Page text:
Mary Robin has a tremendous amount of energy and brought that to her portrayal of Dolly. She finds it hard to sit still. In all of the reviews that she got, they mentioned her energy. That kind of stamina is needed for Dolly. Mary Robin has too much energy and a lot of directors have told her that they like that because they can cut her back and tone her down. It is difficult for a director when an actor comes to the table and they have to pull it out of them. With Mary Robin, a director needs to pull her back.
She definitely continued to tweak her performance after the show opened. She was still finding things as the show continued. There are things that she could build upon or take away from each performance, timing of things.
Her director at Arkansas Rep, Brad Mooy was very intellectual and did a lot of research. It was to the point that she was asking if they could just do the show. He would spend hours discussing the kind of horse cart she made her entrance on. He was a real stickler of being true to Thornton Wilder and Michael Stewart. He desired every word to be exact, every “the”, and “an”. It did get in the way of Mary Robin’s process.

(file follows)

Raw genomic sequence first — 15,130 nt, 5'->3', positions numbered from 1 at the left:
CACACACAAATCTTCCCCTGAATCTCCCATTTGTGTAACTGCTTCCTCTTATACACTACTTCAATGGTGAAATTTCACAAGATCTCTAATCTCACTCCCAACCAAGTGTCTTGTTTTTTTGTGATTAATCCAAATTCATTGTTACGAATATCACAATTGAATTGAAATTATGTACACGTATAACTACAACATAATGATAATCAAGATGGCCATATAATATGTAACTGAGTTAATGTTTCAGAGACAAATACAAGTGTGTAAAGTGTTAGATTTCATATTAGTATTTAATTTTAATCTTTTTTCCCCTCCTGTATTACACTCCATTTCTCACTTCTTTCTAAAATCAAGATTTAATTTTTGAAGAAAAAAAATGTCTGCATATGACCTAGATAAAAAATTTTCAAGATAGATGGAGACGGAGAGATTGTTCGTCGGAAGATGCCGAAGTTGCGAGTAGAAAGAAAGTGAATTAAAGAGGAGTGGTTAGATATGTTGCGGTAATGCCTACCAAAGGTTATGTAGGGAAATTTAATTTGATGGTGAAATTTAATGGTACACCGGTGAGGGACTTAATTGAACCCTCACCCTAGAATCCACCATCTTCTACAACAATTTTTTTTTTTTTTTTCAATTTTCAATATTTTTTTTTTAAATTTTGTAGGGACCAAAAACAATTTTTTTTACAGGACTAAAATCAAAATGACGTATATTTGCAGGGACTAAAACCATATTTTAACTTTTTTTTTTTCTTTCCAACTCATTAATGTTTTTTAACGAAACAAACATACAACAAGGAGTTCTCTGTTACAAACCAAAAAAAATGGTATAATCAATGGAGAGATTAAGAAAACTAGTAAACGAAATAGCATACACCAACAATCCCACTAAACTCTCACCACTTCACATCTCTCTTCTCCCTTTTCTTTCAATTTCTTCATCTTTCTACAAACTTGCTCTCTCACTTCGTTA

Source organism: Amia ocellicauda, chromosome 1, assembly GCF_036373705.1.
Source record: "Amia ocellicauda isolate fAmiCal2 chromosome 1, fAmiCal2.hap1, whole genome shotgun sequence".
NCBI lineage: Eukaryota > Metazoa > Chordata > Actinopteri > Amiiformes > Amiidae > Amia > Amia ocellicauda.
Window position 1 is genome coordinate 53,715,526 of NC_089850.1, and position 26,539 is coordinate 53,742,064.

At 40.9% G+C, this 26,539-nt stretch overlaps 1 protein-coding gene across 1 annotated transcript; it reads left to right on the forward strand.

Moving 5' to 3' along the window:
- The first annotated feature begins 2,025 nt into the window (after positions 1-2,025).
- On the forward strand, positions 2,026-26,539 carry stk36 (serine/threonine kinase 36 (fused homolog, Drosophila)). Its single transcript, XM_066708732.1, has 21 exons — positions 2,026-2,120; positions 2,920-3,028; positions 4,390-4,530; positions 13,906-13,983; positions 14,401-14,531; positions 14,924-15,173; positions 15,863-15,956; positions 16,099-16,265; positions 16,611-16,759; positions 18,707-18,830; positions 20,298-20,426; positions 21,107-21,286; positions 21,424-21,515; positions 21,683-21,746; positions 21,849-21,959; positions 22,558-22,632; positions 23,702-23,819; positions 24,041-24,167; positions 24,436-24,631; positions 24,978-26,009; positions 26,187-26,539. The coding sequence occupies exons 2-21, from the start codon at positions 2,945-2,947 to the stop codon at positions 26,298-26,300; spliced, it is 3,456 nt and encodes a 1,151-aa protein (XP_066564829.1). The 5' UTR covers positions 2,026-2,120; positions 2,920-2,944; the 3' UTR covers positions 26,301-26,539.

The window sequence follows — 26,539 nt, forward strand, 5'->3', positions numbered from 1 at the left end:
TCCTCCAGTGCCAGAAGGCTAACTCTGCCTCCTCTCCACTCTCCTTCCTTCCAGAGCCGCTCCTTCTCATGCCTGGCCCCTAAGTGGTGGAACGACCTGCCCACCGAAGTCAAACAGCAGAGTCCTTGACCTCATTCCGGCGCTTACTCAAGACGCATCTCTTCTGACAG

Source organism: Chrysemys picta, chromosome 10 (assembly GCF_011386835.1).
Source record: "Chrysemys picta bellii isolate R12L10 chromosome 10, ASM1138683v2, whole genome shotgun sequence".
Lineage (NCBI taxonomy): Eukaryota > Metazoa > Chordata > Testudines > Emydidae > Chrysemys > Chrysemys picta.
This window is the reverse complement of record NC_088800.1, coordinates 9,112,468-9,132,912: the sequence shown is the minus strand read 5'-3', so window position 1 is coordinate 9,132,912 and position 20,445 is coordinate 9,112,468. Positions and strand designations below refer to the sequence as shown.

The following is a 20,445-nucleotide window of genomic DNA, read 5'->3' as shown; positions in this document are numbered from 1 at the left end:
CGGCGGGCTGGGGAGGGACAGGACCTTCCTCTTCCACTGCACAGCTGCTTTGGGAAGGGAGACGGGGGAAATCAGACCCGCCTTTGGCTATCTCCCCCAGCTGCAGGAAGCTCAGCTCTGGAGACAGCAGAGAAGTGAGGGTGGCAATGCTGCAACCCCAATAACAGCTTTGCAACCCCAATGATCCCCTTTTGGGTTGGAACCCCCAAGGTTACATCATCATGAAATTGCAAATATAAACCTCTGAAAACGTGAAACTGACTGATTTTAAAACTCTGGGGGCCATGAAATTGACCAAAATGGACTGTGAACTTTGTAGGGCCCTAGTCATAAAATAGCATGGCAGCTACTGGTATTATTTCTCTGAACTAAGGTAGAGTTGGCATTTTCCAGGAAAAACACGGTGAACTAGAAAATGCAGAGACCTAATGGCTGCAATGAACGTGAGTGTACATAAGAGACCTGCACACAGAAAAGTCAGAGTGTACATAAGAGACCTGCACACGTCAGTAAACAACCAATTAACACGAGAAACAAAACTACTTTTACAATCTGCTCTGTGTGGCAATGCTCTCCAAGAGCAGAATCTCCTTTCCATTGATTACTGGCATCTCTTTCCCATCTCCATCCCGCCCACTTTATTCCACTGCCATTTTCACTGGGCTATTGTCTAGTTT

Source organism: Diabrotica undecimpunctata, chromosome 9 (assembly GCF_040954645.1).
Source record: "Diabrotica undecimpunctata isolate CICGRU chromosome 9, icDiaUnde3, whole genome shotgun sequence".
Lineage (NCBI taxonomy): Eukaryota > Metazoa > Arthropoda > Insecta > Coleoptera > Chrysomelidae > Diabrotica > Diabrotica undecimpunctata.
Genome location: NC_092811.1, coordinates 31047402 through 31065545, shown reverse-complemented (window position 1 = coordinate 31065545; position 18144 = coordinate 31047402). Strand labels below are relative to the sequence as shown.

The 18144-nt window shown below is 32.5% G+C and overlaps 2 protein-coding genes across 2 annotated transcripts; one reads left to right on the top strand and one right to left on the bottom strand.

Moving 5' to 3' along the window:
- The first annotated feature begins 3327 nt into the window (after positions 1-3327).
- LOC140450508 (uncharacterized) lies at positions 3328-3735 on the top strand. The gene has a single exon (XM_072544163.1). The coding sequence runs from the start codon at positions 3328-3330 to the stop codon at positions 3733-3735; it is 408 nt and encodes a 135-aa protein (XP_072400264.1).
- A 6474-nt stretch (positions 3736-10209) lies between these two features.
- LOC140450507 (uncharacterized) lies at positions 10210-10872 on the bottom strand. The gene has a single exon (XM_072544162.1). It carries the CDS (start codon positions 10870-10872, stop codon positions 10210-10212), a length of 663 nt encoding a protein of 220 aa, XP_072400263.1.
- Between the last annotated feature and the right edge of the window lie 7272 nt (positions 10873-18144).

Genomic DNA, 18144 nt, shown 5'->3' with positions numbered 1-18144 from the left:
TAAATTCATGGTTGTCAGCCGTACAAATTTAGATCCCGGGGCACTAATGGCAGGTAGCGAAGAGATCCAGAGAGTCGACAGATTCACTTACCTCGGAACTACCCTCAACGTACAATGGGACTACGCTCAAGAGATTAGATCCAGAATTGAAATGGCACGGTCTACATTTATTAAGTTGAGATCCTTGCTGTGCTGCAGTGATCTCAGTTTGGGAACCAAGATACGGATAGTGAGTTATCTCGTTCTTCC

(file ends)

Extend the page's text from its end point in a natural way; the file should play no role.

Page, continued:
The second time she did it, her director, Rudy Hogenmiller, was also a choreographer and really knew what he desired and wanted to recreate it EXACTLY as it was originally done. That’s what they do at Light Opera Works. They take musicals and recreate them as they were originally done. She had a full orchestra. At the Rep, it wasn’t a full piece orchestra. Rudy told her it was amazing to hear her sing this score in the original key, to hear it live as it was originally done. That was enlightening for Mary Robin. A lot of actresses don’t sing it in the original key. Channing’s voice is quite low. Mary Robin and Rudy met when they were both were cast in Evita and have remained close ever since.